What Makes a Great Industrial Robotic Arm? A Closer Look

Robotic Arm

Projections show that the global robotic arm market will reach a value of $39.2 billion by 2024.

This growth is due to the usefulness of robotic arms in many industries. There are various types of robotic arms available, each with distinct characteristics. Finding the right robotic arm for you means understanding how these types differ.

To find out more, keep reading.

What Is a Robotic Arm?

Robotic arms are machines that can carry out a range of tasks with a high degree of speed and accuracy. This is done using computer software to program the arms with a set of directions which the arm will carry out as instructed.

They are very useful in industrial environments where repetitive tasks are needed, as they can carry out automated functions sometimes without a need for rest and the error rate is minimal.

Different Types

There are various types of robotic arms available today with different traits that make them suitable for specific applications. The main difference between these arms is the design of the joints and how they move.

Cartesian (Gantry)

These are named for the Cartesian coordinate system, which essentially makes use of X, Y axes (and sometimes Z) to determine their movements. Programming coordinates allows a gantry arm to move along these 3 axes in a linear fashion, giving a 3D range of motion.

They often manipulate a tool or attachment through a range of positions to carry out their given task. These serve a range of applications, most commonly machining parts or picking/placement along with a conveyor belt.

Cylindrical

The coordinates for a cylindrical robotic arm work within a cylindrical space, meaning it can move up, down, and around. These are generally used for applications that require both linear and rotational movement.

Some common uses include machine tool handling and spot-welding.

Polar/Spherical

The work envelope of a polar robotic arm is spherical, which is made possible with a rotational joint, a linear joint, and two rotary joints. It connects to the base with a twisting joint and can carry out many tasks similar to a cylindrical robot arm.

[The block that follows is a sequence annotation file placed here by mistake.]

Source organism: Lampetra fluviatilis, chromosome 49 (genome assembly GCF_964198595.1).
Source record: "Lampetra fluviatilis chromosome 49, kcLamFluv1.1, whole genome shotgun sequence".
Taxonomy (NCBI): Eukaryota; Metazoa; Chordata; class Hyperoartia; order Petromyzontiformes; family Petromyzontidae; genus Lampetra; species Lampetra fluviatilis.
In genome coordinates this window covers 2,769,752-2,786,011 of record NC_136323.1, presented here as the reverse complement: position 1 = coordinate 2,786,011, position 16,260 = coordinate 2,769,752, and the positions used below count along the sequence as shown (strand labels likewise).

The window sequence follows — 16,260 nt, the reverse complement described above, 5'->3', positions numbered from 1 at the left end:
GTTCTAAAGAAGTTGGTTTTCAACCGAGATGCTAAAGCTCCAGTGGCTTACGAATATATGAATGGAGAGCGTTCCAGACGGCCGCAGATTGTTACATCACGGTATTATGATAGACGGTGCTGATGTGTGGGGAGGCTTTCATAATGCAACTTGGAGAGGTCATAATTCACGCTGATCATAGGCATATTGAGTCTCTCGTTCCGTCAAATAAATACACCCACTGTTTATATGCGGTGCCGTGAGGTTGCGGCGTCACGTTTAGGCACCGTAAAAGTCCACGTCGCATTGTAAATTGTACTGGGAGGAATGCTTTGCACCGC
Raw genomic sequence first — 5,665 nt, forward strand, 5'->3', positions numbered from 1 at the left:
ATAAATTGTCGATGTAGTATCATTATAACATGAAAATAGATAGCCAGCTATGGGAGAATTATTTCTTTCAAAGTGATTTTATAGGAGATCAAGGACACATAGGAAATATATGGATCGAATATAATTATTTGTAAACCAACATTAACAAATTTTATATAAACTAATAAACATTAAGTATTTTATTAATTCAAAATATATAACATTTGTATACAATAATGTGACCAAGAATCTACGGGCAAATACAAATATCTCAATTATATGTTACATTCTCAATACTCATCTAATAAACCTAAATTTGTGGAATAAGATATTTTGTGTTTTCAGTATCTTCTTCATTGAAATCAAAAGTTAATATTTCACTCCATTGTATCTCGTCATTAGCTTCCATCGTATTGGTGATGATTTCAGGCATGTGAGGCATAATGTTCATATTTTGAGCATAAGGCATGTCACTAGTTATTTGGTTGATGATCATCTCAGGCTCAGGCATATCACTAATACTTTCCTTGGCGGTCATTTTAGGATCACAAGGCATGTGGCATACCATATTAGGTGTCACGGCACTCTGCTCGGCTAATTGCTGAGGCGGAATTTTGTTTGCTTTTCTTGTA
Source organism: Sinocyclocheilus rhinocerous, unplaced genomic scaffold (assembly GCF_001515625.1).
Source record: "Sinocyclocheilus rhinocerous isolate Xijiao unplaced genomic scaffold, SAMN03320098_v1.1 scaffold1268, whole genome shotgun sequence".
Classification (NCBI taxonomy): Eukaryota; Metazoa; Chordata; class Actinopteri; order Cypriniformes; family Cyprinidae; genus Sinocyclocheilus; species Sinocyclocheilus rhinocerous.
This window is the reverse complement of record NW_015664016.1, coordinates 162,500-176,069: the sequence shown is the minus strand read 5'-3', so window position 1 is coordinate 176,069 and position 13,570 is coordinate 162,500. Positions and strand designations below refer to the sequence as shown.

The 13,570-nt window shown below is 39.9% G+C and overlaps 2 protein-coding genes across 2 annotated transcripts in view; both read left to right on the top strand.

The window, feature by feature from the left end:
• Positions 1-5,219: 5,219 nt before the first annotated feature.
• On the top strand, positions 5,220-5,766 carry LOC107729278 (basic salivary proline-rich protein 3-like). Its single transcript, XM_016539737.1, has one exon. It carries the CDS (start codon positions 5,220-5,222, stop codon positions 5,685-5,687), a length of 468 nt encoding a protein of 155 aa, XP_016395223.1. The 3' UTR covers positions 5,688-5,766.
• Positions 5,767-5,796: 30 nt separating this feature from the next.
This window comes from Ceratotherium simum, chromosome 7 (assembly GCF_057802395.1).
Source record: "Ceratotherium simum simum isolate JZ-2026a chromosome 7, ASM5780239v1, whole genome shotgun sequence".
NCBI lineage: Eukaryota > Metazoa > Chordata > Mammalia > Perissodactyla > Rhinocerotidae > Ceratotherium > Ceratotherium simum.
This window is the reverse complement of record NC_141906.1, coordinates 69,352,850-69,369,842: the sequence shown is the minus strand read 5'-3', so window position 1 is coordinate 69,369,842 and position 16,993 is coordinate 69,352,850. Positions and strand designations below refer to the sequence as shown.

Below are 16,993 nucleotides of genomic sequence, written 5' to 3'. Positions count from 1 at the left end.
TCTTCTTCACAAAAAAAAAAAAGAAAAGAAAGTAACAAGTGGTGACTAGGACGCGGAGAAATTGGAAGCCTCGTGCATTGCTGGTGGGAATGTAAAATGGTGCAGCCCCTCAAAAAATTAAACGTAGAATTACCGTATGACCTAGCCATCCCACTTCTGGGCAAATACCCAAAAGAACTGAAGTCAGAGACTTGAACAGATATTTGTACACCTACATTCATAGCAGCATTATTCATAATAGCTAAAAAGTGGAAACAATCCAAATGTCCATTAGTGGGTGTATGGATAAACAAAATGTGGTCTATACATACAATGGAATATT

Some examples of applications include:

  • Machine tool manipulation
  • Spot welding
  • Arc welding
  • Die casting

SCARA

SCARA robot arms (Selective Compliance Assembly Robot Arm) have certain limitations, as they can move freely along some axes, but are rigid in others. These are not the most capable type available, but might be the best robot arm for simple tasks when the cost is a factor.

SCARA arms are most often used on production lines for assembly and placement. The rigidity in certain axes is sometimes helpful as components can be inserted into tight spaces with a lower risk of damage to the parts involved.

Ideal Characteristics

The main characteristics to look out for include the following:

  • Load – the capacity that the arm can bear
  • Orientation – the movement the arm is capable of in relation to its placement
  • Speed – how fast it can perform tasks, and therefore how efficient it is
  • Precision – the accuracy of the arm, which is more crucial for use with smaller, more intricate parts
  • Environment – how intensively the arm will need to work to carry out its task, taking into account rest and maintenance
  • Construction – the durability of the arm and any cast parts which will have an effect on the lifespan and the maintenance needed

Finding the Best Robotic Arm

When looking for a robotic arm for a certain task you should consider the factors above. Make sure it is capable of carrying out the desired task efficiently and accurately while keeping the maintenance to a minimum.

If you’re interested in more tech articles check out some of our other blog posts.

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